much later. (Since Hippocratas’ name carried much weight in
Greece, people probably preferred to attribute their own ideas to
Hippocrates.) Whatever the truth, the books that make up the
collection Corpus Hippocraticum has earned him the title the
‘father of modern medicine’. Here he describes the symptoms
and the courses of illnesses clearly and concisely. Hippocrates
repeatedly emphasized the natural cause for illnesses and sought
to cure them in a methodical way. He laid much stress on the
effects of diet, occupation, climate and environment on health.
His greatest legacy perhaps was the code of conduct for medical
practitioners, the ‘Hippocratic Oath’, which is still used at the
time of medical graduation.
The first, formal medical school was established in Alexandria
around 300 BC and thrived under the Greek anatomist, Herophilus.
He was the first to dissect human bodies in public. (In the pre-
Christian era, there was no taboo on dissection and the Greeks
took advantage of it. In contrast ancient Indians desisted from
cutting open bodies. Sushruta Samhita recommends an elaborate
procedure for soaking a body in water so that parts can be
removed without cutting!) Herophilus gave particularly detailed
descriptions of the brain, parts of the eye, ovaries and uterus; he
named the retina, the duodenum and the prostate gland. These
investigations were continued by Erasistratus (304–250 BC) who
also taught at Alexandria. By now medical science had detailed
knowledge of the various organs of the body though it had very
little idea of its functions.
Figure 5. Galen’s work around 140 AD in Rome ended
up being authoritative in Europe until the 16th cen-
tury! Here he is using the technique of ‘cupping’,
creating small vacuums in heated cups to ‘draw the
poisons out’. This technique continued in folk culture
through the early 20th century.
Courtesy: http://www.blatner. com/adam/consctransf/
RESONANCE │ October 2010
Soon after Erasistratus, the study of anatomy declined because of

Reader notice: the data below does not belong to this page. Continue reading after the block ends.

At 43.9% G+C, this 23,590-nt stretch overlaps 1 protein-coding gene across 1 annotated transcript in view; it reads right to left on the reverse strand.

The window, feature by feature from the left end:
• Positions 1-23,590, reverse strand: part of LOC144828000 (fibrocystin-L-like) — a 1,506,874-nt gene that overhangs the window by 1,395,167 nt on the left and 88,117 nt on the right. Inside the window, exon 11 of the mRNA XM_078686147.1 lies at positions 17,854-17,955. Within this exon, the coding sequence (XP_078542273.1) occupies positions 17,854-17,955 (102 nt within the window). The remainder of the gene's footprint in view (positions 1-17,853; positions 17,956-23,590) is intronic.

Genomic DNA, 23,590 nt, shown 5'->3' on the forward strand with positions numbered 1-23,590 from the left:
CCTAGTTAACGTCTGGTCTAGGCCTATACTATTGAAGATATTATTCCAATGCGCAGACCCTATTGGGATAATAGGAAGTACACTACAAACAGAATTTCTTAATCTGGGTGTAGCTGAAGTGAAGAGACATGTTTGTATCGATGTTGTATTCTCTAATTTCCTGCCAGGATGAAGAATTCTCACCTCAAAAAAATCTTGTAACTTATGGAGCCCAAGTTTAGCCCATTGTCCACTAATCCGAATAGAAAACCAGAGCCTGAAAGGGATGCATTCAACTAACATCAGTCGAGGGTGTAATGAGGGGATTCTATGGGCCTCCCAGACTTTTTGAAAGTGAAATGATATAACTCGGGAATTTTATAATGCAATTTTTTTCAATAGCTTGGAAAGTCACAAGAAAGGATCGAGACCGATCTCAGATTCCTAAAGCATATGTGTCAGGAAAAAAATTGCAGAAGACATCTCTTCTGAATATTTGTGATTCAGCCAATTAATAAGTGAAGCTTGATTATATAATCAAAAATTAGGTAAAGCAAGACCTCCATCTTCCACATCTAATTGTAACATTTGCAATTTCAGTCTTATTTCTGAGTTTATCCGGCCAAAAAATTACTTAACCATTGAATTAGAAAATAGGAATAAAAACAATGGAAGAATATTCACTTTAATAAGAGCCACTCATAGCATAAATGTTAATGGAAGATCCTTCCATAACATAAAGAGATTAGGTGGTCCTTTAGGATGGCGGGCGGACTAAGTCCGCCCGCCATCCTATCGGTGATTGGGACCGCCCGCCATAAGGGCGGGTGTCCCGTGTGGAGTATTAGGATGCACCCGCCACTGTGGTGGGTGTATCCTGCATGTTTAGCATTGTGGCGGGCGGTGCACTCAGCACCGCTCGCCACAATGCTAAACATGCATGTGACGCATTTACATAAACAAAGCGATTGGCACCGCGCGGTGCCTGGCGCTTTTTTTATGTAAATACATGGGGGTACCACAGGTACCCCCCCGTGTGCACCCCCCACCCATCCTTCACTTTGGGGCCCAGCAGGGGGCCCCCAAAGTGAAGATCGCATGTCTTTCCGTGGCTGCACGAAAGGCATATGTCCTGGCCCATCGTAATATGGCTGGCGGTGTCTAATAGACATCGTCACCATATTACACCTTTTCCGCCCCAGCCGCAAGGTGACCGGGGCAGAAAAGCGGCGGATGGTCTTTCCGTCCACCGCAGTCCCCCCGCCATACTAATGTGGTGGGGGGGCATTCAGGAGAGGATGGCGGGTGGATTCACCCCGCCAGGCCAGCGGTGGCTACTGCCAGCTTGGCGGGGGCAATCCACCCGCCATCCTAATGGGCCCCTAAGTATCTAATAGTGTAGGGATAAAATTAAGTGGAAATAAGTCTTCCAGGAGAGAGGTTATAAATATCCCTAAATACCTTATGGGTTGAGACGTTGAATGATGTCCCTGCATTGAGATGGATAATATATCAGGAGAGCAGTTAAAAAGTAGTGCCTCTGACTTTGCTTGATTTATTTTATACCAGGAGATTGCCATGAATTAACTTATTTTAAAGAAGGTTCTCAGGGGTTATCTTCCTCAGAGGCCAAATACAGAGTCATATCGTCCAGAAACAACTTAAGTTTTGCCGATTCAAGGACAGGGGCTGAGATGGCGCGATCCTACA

religious objections to the dissection of the human body. Later
workers, notably Galen (AD 130–200), had to rely on animal
dissections to understand anatomy. In spite of such constraints,
Galen could make progress. He noticed that arteries carried
blood, which was set into a rhythmic motion by the pounding of
the heart. He used the pulse as a diagnostic test but narrowly
missed discovering the circulation of blood!
Suggested Reading
There are several articles on the history of medicine at
Isaac Asimov, Asimov’s Biographical Encyclopedia of Science and
Technology, Doubleday, 1982.
Address for Correspondence
T Padmanabhan
IUCAA, Post Bag 4
Pune University Campus
Pune 411 007 India.
Box 1. Chinese Medicine
The Chinese system of medicine also has great antiquity. Several medical texts originated in China during the
period 500 BC to AD 300. The most famous amongst them were the compilations Nei Ching and Mo Ching.
Traditional medicine in China is based on the theory of Yin and Yang. Illnesses are supposed to be caused by
the imbalance between these two active principles in the body. However, the Chinese understanding of
anatomy was primitive – again because of the religious restrictions on the dissection of the body – but they
made good progress in diagnostics. Mo Ching, for example, describes detailed rules for the interpretation of the
pulse, which is to be measured not only at the wrist but also certain other parts of the body!
The mysterious and typically Chinese concept in medicine is acupuncture. This consists of insertion of hot or
cold metal needles into the body; the needles may range in lengths from 3 to 25 cm. These needles provide the
cure, the practitioners claimed, by changing the distribution of Yin and Yang in the body and restoring the
balance between them. Acupuncture dates from before 2500 BC and is strangely different from the widely
practised concepts of modern (Western) medicine.